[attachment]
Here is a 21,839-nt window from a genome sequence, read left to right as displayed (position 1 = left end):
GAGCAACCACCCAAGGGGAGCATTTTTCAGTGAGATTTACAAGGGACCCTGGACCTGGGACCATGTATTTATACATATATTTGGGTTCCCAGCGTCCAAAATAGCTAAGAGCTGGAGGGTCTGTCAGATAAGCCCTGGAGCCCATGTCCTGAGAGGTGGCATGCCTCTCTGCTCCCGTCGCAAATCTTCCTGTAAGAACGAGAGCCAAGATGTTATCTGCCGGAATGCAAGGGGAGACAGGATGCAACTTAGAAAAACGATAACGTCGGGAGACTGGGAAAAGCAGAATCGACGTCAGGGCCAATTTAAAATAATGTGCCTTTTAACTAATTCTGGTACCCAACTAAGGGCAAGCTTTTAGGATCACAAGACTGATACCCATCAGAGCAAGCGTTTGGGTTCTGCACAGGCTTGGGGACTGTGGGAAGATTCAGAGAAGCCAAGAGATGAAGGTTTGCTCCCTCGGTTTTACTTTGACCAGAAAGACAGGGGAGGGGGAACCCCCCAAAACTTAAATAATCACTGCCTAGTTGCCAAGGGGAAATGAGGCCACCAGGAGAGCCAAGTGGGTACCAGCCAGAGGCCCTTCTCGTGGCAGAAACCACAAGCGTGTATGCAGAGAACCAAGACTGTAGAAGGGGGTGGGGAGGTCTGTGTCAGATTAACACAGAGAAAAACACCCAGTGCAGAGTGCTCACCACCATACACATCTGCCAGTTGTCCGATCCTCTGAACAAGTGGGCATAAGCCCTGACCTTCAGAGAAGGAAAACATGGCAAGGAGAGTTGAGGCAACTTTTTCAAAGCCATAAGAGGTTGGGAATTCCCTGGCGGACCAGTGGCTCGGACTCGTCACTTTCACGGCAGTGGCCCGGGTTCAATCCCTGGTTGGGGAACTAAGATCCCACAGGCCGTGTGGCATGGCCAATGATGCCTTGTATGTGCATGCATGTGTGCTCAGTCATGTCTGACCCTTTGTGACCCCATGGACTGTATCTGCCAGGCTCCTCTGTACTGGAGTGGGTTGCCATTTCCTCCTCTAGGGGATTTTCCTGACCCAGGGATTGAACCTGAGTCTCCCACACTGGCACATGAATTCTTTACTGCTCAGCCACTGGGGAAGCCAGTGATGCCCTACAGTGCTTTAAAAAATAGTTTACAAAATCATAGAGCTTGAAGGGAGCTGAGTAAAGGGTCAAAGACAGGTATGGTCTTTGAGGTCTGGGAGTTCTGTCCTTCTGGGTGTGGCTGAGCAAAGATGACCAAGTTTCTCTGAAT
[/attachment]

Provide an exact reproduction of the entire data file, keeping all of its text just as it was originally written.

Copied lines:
Here is a 21,839-nt window from a genome sequence, read left to right as displayed (position 1 = left end):
GAGCAACCACCCAAGGGGAGCATTTTTCAGTGAGATTTACAAGGGACCCTGGACCTGGGACCATGTATTTATACATATATTTGGGTTCCCAGCGTCCAAAATAGCTAAGAGCTGGAGGGTCTGTCAGATAAGCCCTGGAGCCCATGTCCTGAGAGGTGGCATGCCTCTCTGCTCCCGTCGCAAATCTTCCTGTAAGAACGAGAGCCAAGATGTTATCTGCCGGAATGCAAGGGGAGACAGGATGCAACTTAGAAAAACGATAACGTCGGGAGACTGGGAAAAGCAGAATCGACGTCAGGGCCAATTTAAAATAATGTGCCTTTTAACTAATTCTGGTACCCAACTAAGGGCAAGCTTTTAGGATCACAAGACTGATACCCATCAGAGCAAGCGTTTGGGTTCTGCACAGGCTTGGGGACTGTGGGAAGATTCAGAGAAGCCAAGAGATGAAGGTTTGCTCCCTCGGTTTTACTTTGACCAGAAAGACAGGGGAGGGGGAACCCCCCAAAACTTAAATAATCACTGCCTAGTTGCCAAGGGGAAATGAGGCCACCAGGAGAGCCAAGTGGGTACCAGCCAGAGGCCCTTCTCGTGGCAGAAACCACAAGCGTGTATGCAGAGAACCAAGACTGTAGAAGGGGGTGGGGAGGTCTGTGTCAGATTAACACAGAGAAAAACACCCAGTGCAGAGTGCTCACCACCATACACATCTGCCAGTTGTCCGATCCTCTGAACAAGTGGGCATAAGCCCTGACCTTCAGAGAAGGAAAACATGGCAAGGAGAGTTGAGGCAACTTTTTCAAAGCCATAAGAGGTTGGGAATTCCCTGGCGGACCAGTGGCTCGGACTCGTCACTTTCACGGCAGTGGCCCGGGTTCAATCCCTGGTTGGGGAACTAAGATCCCACAGGCCGTGTGGCATGGCCAATGATGCCTTGTATGTGCATGCATGTGTGCTCAGTCATGTCTGACCCTTTGTGACCCCATGGACTGTATCTGCCAGGCTCCTCTGTACTGGAGTGGGTTGCCATTTCCTCCTCTAGGGGATTTTCCTGACCCAGGGATTGAACCTGAGTCTCCCACACTGGCACATGAATTCTTTACTGCTCAGCCACTGGGGAAGCCAGTGATGCCCTACAGTGCTTTAAAAAATAGTTTACAAAATCATAGAGCTTGAAGGGAGCTGAGTAAAGGGTCAAAGACAGGTATGGTCTTTGAGGTCTGGGAGTTCTGTCCTTCTGGGTGTGGCTGAGCAAAGATGACCAAGTTTCTCTGAAT